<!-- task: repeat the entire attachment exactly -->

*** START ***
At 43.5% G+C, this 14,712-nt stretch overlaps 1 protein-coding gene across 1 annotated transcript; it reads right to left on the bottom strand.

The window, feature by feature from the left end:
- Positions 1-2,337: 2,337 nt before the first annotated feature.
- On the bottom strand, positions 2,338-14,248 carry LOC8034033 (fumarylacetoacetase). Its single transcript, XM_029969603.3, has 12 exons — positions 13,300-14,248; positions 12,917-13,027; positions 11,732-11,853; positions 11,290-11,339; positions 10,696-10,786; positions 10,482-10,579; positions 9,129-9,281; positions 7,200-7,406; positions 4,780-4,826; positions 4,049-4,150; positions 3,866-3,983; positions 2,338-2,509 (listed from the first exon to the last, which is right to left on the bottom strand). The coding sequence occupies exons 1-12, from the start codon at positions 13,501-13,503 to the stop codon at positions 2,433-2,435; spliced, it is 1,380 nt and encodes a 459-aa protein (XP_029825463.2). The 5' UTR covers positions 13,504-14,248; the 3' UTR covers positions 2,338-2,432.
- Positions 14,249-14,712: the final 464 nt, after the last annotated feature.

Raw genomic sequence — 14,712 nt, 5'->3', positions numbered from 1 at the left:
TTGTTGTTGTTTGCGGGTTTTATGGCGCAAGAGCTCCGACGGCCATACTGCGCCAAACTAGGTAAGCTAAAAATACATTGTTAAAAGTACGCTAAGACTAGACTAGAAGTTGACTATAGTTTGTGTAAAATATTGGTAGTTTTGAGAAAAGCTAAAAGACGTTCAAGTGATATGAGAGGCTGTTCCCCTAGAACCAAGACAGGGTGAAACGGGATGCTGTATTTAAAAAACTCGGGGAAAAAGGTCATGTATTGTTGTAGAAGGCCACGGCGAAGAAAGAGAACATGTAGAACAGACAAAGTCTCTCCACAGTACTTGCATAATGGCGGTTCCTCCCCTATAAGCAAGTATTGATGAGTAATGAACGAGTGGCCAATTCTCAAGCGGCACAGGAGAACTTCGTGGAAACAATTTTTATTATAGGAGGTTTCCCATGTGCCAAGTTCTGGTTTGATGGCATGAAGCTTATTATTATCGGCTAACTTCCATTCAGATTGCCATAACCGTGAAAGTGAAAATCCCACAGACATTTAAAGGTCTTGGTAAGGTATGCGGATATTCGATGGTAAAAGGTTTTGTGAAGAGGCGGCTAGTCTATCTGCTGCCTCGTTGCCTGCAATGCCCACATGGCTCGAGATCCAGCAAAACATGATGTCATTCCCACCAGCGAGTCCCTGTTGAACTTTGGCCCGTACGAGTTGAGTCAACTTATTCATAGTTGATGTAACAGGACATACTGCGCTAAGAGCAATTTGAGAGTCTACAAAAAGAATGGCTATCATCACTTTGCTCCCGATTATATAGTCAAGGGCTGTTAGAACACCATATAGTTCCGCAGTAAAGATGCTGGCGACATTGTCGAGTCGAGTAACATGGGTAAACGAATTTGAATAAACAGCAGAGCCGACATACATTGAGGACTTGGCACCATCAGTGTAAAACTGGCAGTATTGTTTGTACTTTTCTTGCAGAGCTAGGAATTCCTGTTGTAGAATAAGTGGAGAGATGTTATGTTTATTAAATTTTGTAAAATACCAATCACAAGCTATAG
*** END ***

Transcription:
At 43.5% G+C, this 14,712-nt stretch overlaps 1 protein-coding gene across 1 annotated transcript; it reads right to left on the bottom strand.

The window, feature by feature from the left end:
- Positions 1-2,337: 2,337 nt before the first annotated feature.
- On the bottom strand, positions 2,338-14,248 carry LOC8034033 (fumarylacetoacetase). Its single transcript, XM_029969603.3, has 12 exons — positions 13,300-14,248; positions 12,917-13,027; positions 11,732-11,853; positions 11,290-11,339; positions 10,696-10,786; positions 10,482-10,579; positions 9,129-9,281; positions 7,200-7,406; positions 4,780-4,826; positions 4,049-4,150; positions 3,866-3,983; positions 2,338-2,509 (listed from the first exon to the last, which is right to left on the bottom strand). The coding sequence occupies exons 1-12, from the start codon at positions 13,501-13,503 to the stop codon at positions 2,433-2,435; spliced, it is 1,380 nt and encodes a 459-aa protein (XP_029825463.2). The 5' UTR covers positions 13,504-14,248; the 3' UTR covers positions 2,338-2,432.
- Positions 14,249-14,712: the final 464 nt, after the last annotated feature.

Raw genomic sequence — 14,712 nt, 5'->3', positions numbered from 1 at the left:
TTGTTGTTGTTTGCGGGTTTTATGGCGCAAGAGCTCCGACGGCCATACTGCGCCAAACTAGGTAAGCTAAAAATACATTGTTAAAAGTACGCTAAGACTAGACTAGAAGTTGACTATAGTTTGTGTAAAATATTGGTAGTTTTGAGAAAAGCTAAAAGACGTTCAAGTGATATGAGAGGCTGTTCCCCTAGAACCAAGACAGGGTGAAACGGGATGCTGTATTTAAAAAACTCGGGGAAAAAGGTCATGTATTGTTGTAGAAGGCCACGGCGAAGAAAGAGAACATGTAGAACAGACAAAGTCTCTCCACAGTACTTGCATAATGGCGGTTCCTCCCCTATAAGCAAGTATTGATGAGTAATGAACGAGTGGCCAATTCTCAAGCGGCACAGGAGAACTTCGTGGAAACAATTTTTATTATAGGAGGTTTCCCATGTGCCAAGTTCTGGTTTGATGGCATGAAGCTTATTATTATCGGCTAACTTCCATTCAGATTGCCATAACCGTGAAAGTGAAAATCCCACAGACATTTAAAGGTCTTGGTAAGGTATGCGGATATTCGATGGTAAAAGGTTTTGTGAAGAGGCGGCTAGTCTATCTGCTGCCTCGTTGCCTGCAATGCCCACATGGCTCGAGATCCAGCAAAACATGATGTCATTCCCACCAGCGAGTCCCTGTTGAACTTTGGCCCGTACGAGTTGAGTCAACTTATTCATAGTTGATGTAACAGGACATACTGCGCTAAGAGCAATTTGAGAGTCTACAAAAAGAATGGCTATCATCACTTTGCTCCCGATTATATAGTCAAGGGCTGTTAGAACACCATATAGTTCCGCAGTAAAGATGCTGGCGACATTGTCGAGTCGAGTAACATGGGTAAACGAATTTGAATAAACAGCAGAGCCGACATACATTGAGGACTTGGCACCATCAGTGTAAAACTGGCAGTATTGTTTGTACTTTTCTTGCAGAGCTAGGAATTCCTGTTGTAGAATAAGTGGAGAGATGTTATGTTTATTAAATTTTGTAAAATACCAATCACAAGCTATAG